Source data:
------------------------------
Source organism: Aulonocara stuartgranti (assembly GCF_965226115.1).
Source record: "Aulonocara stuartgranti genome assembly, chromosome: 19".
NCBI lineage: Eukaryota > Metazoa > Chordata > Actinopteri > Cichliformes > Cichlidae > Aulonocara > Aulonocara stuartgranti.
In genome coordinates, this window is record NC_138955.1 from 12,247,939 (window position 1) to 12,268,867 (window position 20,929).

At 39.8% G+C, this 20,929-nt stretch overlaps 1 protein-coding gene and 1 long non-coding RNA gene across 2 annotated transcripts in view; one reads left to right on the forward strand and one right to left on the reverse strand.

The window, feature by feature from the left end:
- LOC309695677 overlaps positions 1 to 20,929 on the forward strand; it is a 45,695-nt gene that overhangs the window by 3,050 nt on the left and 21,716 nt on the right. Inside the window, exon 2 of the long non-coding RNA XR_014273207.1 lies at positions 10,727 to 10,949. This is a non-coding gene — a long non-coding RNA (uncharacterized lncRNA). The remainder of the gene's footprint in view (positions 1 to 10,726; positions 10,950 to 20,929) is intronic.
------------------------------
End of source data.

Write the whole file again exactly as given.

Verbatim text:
Source organism: Aulonocara stuartgranti (assembly GCF_965226115.1).
Source record: "Aulonocara stuartgranti genome assembly, chromosome: 19".
NCBI lineage: Eukaryota > Metazoa > Chordata > Actinopteri > Cichliformes > Cichlidae > Aulonocara > Aulonocara stuartgranti.
In genome coordinates, this window is record NC_138955.1 from 12,247,939 (window position 1) to 12,268,867 (window position 20,929).

At 39.8% G+C, this 20,929-nt stretch overlaps 1 protein-coding gene and 1 long non-coding RNA gene across 2 annotated transcripts in view; one reads left to right on the forward strand and one right to left on the reverse strand.

The window, feature by feature from the left end:
- LOC309695677 overlaps positions 1 to 20,929 on the forward strand; it is a 45,695-nt gene that overhangs the window by 3,050 nt on the left and 21,716 nt on the right. Inside the window, exon 2 of the long non-coding RNA XR_014273207.1 lies at positions 10,727 to 10,949. This is a non-coding gene — a long non-coding RNA (uncharacterized lncRNA). The remainder of the gene's footprint in view (positions 1 to 10,726; positions 10,950 to 20,929) is intronic.